3. Sodium oleate in the liquid phase. Castile soaps have a very high oleic acid content which we know creates sodium oleate. Sodium oleate is one of the largest and most "bulky" soap molecules and it has a funky bending shape because of the double carbon bond. This "odd" shape can prevent it from initially forming a solid crystalline structure with the other saturated sodium soaps, which are more straight in nature due to the lack of double carbon bonds. Instead a large portion of sodium oleate molecules remain in the liquid phase. Also in the liquid phase are some other soap molecules like our stearic and palmitic soaps and other water soluble chemicals like glycerin. As the water in your soap evaporates, these other soap molecules are able to solidify into solid soap crystals. When this happens, we are left with even more oleic soaps in the liquid phase and it creates a better lather and a longer lasting bar.

4. Sodium oleate also changes phases over time. But if castile soaps are mostly oleic acid, won't there be a lot of sodium oleate in the liquid phase? This is one of the reasons a longer curing time may be beneficial. Because there is such a high concentration of sodium oleate soaps, water evaporation is essential. There have been studies that show that sodium oleate doesn't change phases until a very low water concentration is reached. As the water evaporates from your castile soap, the soaps are able to solidify and crystallize. As the water concentration reaches an even lower level of moisture, even more of the sodium oleate soaps are able to crystallize. From my tests, and because we know these things, I can conclude that a water discount and the use of hot process can significantly affect the cure time and reduce the total time necessary for this process to happen.

5. There are subtle differences between hot process castile and cold process castile. Castile soap that is made by hot process is slightly different than castile soap made by cold process, not only in the proces that makes them, but also including chemical composition and soap phases. HP castile soap will already have a low pH when molded and cut because it has saponified. This is compared to castile soap made with cold process which will have an initially higher pH for much longer (often weeks) both internally and on the surface. HP castile soap can be cut and unmolded an hour later, whereas CP castile soap may take a week. By unmolding and cutting the soap faster, it also begins the curing process faster. Castile soap made by hot process undergoes different phase changes than cold process due to the high heat. HP castile soap will also soak up less water and will have a lower wear rate than cold process castile. These are just a few of the differences in process, but the list can continue on and on.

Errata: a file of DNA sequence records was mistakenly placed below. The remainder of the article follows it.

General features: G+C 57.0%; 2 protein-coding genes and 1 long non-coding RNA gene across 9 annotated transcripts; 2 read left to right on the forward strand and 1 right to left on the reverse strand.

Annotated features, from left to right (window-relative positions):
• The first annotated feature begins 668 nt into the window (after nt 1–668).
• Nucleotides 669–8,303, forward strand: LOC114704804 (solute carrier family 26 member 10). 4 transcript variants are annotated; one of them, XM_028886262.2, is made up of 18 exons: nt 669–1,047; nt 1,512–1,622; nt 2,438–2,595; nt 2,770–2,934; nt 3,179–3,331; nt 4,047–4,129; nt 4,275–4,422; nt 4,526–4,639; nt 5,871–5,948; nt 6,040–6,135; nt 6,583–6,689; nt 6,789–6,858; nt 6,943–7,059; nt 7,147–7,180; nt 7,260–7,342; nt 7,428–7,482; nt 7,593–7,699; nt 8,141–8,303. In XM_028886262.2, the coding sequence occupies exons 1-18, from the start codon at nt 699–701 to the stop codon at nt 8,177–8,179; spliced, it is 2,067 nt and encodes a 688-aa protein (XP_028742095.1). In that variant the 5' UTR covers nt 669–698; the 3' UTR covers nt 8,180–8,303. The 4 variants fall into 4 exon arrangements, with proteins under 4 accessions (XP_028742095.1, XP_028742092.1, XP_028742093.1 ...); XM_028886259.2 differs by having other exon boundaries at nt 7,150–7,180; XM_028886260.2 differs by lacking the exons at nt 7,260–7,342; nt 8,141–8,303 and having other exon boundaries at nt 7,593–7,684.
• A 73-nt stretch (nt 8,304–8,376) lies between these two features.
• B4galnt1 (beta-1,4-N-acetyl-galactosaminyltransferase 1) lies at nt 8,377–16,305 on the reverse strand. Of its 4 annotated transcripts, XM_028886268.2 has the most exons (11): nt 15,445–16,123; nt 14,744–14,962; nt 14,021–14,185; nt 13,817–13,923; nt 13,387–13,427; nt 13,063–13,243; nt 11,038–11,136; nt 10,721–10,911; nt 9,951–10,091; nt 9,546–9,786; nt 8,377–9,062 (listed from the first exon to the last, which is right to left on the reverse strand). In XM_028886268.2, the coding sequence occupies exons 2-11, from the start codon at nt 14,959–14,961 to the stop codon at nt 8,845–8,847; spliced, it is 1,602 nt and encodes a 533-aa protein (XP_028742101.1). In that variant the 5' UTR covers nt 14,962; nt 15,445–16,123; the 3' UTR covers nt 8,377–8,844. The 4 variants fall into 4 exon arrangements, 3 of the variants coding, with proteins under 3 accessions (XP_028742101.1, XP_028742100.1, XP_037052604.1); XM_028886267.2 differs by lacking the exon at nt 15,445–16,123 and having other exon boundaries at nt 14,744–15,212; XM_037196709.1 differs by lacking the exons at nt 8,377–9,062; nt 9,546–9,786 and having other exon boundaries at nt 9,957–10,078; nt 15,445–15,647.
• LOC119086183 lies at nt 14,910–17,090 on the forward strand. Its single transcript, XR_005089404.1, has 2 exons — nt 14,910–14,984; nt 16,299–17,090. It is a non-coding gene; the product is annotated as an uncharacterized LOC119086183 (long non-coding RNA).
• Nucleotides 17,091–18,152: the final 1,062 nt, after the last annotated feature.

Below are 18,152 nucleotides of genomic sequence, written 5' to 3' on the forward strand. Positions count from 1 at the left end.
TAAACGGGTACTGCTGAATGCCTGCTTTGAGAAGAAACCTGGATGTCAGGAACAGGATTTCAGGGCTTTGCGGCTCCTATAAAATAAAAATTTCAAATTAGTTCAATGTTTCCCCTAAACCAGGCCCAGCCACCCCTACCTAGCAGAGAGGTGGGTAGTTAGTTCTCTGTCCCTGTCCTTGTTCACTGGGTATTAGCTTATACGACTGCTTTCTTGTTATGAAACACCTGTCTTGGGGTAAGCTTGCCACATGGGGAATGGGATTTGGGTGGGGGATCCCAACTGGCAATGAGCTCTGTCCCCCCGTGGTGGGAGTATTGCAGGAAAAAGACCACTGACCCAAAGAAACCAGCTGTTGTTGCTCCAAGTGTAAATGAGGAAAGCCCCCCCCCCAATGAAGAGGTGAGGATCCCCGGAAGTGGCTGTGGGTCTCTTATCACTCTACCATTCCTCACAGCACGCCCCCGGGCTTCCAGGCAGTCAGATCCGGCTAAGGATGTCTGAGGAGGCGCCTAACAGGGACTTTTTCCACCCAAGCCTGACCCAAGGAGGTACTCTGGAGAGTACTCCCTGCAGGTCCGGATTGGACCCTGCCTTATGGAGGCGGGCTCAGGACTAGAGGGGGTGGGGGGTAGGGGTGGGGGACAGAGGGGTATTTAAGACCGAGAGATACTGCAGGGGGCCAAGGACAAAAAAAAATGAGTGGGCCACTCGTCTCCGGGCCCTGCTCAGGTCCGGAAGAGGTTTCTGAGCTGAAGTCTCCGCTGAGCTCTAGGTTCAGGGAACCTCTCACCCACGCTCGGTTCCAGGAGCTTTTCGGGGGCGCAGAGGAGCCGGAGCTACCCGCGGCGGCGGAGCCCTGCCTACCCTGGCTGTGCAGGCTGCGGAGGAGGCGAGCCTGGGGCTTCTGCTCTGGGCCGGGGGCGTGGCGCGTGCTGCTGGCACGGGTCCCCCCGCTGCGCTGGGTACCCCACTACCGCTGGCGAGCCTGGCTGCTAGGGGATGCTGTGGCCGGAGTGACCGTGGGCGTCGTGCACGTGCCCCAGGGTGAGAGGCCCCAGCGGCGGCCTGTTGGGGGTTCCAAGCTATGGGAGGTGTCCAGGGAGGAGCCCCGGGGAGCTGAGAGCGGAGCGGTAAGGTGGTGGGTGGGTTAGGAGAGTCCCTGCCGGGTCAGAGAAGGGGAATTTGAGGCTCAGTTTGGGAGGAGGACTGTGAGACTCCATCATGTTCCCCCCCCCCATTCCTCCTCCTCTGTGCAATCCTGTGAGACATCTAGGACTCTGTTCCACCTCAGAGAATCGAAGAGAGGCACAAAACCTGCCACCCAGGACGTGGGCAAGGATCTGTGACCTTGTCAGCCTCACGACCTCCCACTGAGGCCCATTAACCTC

I personally don't cure my castile soaps for a full year and I don't feel the need to. I use a water discount, very high processing temperatures and ensure that my soaps are stored in a dry and well-ventilated area. I make sure that I use the appropriate amount of sodium hydroxide and use a 8% superfat for a mild bar. When my castile soaps no longer have any additional water loss, and after two additional weeks waiting time, then I feel comfortable gifting/selling them. My typical castile soap made at 28% water cures for around 6-8 weeks total.

These are just some thoughts to get the conversation started. The answer to the second half of the question, "Can I store my soaps in a sealed container?" should be very apparent. After the initial curing period, or if your soaps have been out for longer than 6 months, then it might be acceptable to box them up, but I find it best to still allow ample air flow.

I haven't found an exact answer for the amount of time that castile soap should cure from a more scientific standpoint, but I am still looking! If you have any information or resources you would like to share, please do so!

For more information about soap science, recipe formulating, hot process soap and fluid hot process soap, be sure to get your copy of The Ultimate Guide to Hot Process Soap today by visiting our bookstore now!

Interested in more classic recipes? Check this post to learn how to make our 5-Minute Classic Italian Soft Shave Soap or this post to learn how to make four recipes using only three oils!